The saying is extracted from Leviticus 19:18 [LXX], a verse frequently cited in the New Testament (Matt 19:19; 22:39; Mark 12:31; Luke 10:27; Rom 13:9; Gal 5:14; James 2:9, cf. below); however here the phrase “as yourself” (w($ seauto/n) is not included as part of the citation, presumably to better fit the second part of the saying. The second half of the saying does not come the Old Testament Scripture at all, but should be regarded as a customary and natural (logical) extension—if one should love one’s friends and neighbors, the opposite would seem to follow: that we should hate our enemies. For the principle expressed in ethical-philosophical terms, see e.g., the Delphic aphorism (“to friends be of good mind [i.e. be kind], with enemies keep [them] away [i.e. defend against, ward off]”) and the famous maxim in Xenophon Mem. 2.6.35 etc. (“a man is virtuous [on the one hand] in prevailing [over] friends in doing good, and [on the other] [over] enemies in [doing] ill”).

Jesus’ Exposition:

Jesus flatly contradicts the conventional wisdom, commanding instead to love one’s enemies and to pray to God on their behalf. This relates both to personal enemies and to those who persecute [lit. pursue] Jesus’ followers (cf. in the Beatitudes, vv. 10-12). Of all Jesus’ statements in the Antitheses, this represents the most distinctive Christian teaching, and the one which is perhaps most difficult to follow. As in most of other Antitheses (see above), Jesus extends the Torah command and gives it a deeper meaning—in addition to loving one’s friends and relatives, one must also love one’s enemies.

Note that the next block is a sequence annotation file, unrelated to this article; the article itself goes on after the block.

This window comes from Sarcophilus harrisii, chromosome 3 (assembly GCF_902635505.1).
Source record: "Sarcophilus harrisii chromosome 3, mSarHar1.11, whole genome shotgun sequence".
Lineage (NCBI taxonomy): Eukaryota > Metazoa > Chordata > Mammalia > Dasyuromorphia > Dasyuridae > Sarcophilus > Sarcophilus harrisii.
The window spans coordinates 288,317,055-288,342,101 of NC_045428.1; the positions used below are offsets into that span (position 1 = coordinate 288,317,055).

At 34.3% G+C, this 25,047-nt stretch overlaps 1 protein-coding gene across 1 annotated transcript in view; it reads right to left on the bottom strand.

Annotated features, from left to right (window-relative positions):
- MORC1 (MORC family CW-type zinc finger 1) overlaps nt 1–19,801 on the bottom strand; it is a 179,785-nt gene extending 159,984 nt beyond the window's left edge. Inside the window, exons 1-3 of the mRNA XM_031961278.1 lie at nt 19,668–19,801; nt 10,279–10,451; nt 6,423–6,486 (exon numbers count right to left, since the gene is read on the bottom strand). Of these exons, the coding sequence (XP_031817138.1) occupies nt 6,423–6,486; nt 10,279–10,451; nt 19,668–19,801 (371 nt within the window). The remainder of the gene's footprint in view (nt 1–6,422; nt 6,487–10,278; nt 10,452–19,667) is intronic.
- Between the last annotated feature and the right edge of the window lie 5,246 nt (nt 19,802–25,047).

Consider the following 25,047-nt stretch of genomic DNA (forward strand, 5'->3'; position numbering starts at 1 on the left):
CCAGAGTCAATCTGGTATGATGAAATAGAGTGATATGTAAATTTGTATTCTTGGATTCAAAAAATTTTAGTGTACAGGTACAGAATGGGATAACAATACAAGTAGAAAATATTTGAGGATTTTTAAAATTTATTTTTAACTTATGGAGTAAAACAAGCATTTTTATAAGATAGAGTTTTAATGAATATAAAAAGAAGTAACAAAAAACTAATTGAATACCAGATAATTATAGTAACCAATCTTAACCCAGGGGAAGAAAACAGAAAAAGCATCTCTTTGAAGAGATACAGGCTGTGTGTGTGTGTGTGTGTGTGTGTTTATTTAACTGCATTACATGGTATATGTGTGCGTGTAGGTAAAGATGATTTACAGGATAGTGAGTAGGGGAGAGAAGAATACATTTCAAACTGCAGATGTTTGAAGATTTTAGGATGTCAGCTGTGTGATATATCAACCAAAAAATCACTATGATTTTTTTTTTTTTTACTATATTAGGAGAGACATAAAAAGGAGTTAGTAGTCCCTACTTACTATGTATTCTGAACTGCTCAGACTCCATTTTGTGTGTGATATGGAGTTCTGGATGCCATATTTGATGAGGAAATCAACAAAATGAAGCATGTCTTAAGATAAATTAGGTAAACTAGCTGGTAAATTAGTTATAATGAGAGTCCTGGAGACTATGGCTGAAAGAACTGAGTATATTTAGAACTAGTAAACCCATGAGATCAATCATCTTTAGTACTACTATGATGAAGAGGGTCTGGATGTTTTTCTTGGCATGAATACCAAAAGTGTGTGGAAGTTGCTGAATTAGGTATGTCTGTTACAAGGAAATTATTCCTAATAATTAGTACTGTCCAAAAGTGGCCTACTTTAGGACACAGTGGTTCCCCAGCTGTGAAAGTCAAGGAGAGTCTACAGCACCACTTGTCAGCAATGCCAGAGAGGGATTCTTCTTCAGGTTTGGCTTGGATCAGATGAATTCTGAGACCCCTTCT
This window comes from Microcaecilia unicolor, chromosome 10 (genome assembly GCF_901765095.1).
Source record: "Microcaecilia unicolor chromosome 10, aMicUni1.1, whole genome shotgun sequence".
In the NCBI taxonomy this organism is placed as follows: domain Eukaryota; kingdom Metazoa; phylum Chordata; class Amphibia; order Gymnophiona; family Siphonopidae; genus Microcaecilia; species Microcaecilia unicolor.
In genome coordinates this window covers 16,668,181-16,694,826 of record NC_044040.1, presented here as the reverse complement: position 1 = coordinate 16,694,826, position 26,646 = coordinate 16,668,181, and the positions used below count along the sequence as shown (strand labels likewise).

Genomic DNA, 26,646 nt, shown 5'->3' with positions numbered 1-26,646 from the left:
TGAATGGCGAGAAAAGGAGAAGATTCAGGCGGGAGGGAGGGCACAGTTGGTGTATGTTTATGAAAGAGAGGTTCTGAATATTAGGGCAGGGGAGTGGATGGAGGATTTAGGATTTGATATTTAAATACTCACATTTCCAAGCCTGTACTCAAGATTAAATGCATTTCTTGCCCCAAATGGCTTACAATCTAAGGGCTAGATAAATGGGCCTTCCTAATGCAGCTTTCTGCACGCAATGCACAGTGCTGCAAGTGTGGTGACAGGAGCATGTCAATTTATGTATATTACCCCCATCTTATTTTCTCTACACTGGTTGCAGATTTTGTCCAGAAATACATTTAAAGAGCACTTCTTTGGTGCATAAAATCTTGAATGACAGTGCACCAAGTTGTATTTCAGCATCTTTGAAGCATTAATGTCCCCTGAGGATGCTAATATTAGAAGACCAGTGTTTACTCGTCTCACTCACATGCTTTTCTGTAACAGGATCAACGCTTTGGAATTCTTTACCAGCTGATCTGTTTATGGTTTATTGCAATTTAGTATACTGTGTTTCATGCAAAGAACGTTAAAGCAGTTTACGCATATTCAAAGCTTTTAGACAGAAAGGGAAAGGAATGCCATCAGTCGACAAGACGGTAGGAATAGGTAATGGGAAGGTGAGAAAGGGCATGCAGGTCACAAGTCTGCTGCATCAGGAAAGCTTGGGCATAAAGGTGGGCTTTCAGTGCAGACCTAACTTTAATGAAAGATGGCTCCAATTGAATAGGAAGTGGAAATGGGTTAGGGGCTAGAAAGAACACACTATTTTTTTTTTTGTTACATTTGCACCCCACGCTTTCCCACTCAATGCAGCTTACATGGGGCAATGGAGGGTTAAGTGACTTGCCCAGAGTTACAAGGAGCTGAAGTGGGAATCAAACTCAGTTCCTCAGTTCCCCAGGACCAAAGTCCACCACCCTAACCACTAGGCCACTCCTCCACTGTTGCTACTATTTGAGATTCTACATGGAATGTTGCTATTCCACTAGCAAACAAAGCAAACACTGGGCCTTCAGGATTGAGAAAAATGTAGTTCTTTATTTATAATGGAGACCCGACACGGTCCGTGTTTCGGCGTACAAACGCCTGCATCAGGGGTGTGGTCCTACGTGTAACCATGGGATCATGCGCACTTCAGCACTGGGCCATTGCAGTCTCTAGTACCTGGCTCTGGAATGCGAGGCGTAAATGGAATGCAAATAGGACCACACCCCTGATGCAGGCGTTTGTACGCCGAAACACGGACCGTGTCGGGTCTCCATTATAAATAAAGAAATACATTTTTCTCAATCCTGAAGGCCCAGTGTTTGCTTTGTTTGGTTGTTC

Example/Application:

As the basis for this command, Jesus cites as an example (verse 45) God the Father himself who:

  • makes the sun to rise upon the ‘good’ and ‘evil’ people alike
  • sends the rain upon the ‘just’ and ‘unjust’ people alike

In some ways this is a curious example, drawing from simple observance of natural phenomena, apart from any ethical or religious considerations—for certainly, we see many instances in Scripture where God brings evil and judgment against wicked/unjust people. However, the emphasis is here on the more fundamental nature of God as Creator—giver and preserver of life.